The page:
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William Styron Writing Styles in Lie Down in Darkness

This Study Guide consists of approximately 49 pages of chapter summaries, quotes, character analysis, themes, and more - everything you need to sharpen your knowledge of Lie Down in Darkness.
This section contains 913 words
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Style

Point of View

For the most part, Styron employs a third person omniscient narrator in LIE DOWN IN DARKNESS. The only exception to this is a lengthy stream-of-consciousness passage narrated by Peyton in Chapter 7 (pps. 335-386). Stream-of-consciousness refers to the style of the narration. Using the monologue technique gives Peyton Loftis a chance to speak for herself, as it were. One thought does not necessarily follow another in a logical manner and the language can often be more imagistic than that of an ordinary monologue. For instance, Peyton's monologue often refers to different types of birds. This may seem random to the reader, but the birds themselves have a special significance in Peyton's mind. Basically, the reader is presented with what goes on in the character's mind without censorship. Interestingly, Peyton's motivations and neuroses are revealed in this portion of Chapter 7, and it becomes clearer to the reader why...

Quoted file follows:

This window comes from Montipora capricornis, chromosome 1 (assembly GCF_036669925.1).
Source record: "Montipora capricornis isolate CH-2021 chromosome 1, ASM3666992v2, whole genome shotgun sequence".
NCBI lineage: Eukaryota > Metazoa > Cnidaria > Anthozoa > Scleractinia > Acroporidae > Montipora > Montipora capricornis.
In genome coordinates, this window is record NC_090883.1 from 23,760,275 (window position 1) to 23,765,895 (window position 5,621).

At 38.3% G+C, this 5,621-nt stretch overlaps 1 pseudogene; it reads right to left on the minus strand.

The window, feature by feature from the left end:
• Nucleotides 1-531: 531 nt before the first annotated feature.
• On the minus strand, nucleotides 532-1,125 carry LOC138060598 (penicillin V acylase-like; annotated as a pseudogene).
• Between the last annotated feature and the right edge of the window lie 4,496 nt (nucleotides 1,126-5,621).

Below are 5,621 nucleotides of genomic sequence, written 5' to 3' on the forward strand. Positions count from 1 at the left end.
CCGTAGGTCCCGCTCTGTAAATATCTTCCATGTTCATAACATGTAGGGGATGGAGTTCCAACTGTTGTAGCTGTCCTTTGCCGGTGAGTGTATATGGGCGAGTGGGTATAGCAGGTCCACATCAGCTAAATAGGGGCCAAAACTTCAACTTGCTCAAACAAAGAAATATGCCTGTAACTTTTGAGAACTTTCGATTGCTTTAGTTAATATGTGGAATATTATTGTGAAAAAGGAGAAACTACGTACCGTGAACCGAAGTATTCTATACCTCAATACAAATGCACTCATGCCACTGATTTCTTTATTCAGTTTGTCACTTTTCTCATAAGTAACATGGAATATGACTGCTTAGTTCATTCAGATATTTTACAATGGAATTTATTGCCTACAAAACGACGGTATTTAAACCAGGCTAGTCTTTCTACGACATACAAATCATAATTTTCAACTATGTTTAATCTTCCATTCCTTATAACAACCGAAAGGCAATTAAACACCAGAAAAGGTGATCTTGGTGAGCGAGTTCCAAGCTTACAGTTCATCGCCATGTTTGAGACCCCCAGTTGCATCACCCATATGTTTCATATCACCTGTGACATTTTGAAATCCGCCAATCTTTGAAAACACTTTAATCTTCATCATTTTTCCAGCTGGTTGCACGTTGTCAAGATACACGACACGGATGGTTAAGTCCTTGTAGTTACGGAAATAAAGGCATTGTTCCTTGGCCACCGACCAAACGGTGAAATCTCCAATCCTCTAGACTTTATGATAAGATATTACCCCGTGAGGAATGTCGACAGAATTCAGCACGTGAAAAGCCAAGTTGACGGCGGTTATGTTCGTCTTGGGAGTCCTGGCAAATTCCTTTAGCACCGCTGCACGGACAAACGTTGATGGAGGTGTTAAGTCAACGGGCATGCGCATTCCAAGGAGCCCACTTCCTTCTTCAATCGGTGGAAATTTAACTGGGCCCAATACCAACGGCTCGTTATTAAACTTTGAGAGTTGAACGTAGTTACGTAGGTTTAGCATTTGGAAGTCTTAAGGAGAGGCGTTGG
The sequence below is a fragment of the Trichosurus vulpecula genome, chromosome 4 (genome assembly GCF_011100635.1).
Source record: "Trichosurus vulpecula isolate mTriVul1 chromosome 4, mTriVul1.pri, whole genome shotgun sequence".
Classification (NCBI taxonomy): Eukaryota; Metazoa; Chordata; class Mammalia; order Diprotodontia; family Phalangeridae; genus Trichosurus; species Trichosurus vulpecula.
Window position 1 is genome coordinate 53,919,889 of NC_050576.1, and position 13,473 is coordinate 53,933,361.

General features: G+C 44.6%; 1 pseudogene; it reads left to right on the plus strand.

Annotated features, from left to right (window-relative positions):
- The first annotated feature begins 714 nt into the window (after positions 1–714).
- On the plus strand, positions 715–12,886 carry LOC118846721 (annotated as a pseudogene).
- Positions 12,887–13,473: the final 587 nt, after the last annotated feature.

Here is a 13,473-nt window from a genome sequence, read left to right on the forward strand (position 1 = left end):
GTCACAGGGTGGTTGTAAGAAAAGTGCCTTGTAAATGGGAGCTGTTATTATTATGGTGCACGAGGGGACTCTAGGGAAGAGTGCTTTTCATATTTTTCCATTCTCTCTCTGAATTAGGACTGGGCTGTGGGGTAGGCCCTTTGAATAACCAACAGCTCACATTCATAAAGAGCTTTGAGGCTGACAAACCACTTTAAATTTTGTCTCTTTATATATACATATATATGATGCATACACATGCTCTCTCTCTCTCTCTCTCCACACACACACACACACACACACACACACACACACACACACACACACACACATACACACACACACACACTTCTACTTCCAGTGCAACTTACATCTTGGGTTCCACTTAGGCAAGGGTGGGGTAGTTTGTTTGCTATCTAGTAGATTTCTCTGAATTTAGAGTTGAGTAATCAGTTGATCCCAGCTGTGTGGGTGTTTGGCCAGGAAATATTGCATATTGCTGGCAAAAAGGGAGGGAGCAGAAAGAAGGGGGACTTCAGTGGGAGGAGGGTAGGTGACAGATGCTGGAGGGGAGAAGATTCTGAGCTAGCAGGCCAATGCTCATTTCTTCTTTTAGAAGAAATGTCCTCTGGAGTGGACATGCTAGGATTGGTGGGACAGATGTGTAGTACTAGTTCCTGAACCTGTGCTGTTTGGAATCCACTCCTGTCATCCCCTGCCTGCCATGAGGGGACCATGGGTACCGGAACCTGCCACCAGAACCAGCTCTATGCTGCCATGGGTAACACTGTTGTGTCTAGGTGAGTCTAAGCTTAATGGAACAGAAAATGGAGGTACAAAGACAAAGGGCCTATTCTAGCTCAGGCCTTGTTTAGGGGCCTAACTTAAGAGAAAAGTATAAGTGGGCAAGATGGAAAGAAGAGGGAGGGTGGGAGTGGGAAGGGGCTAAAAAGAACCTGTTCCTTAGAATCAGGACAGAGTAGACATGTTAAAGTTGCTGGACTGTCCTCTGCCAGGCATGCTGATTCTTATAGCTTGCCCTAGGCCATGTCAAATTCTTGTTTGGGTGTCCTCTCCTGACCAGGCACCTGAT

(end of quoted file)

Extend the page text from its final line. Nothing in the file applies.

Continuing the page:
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This section contains 913 words
(approx. 4 pages at 300 words per page)
Purchase our Lie Down in Darkness Study Guide
Copyrights
Lie Down in Darkness from Beacham's Encyclopedia of Popular Fiction and Beacham's Guide to Literature for Young Adults. ©2005-2006 Thomson Gale, a part of the Thomson Corporation. All rights reserved.
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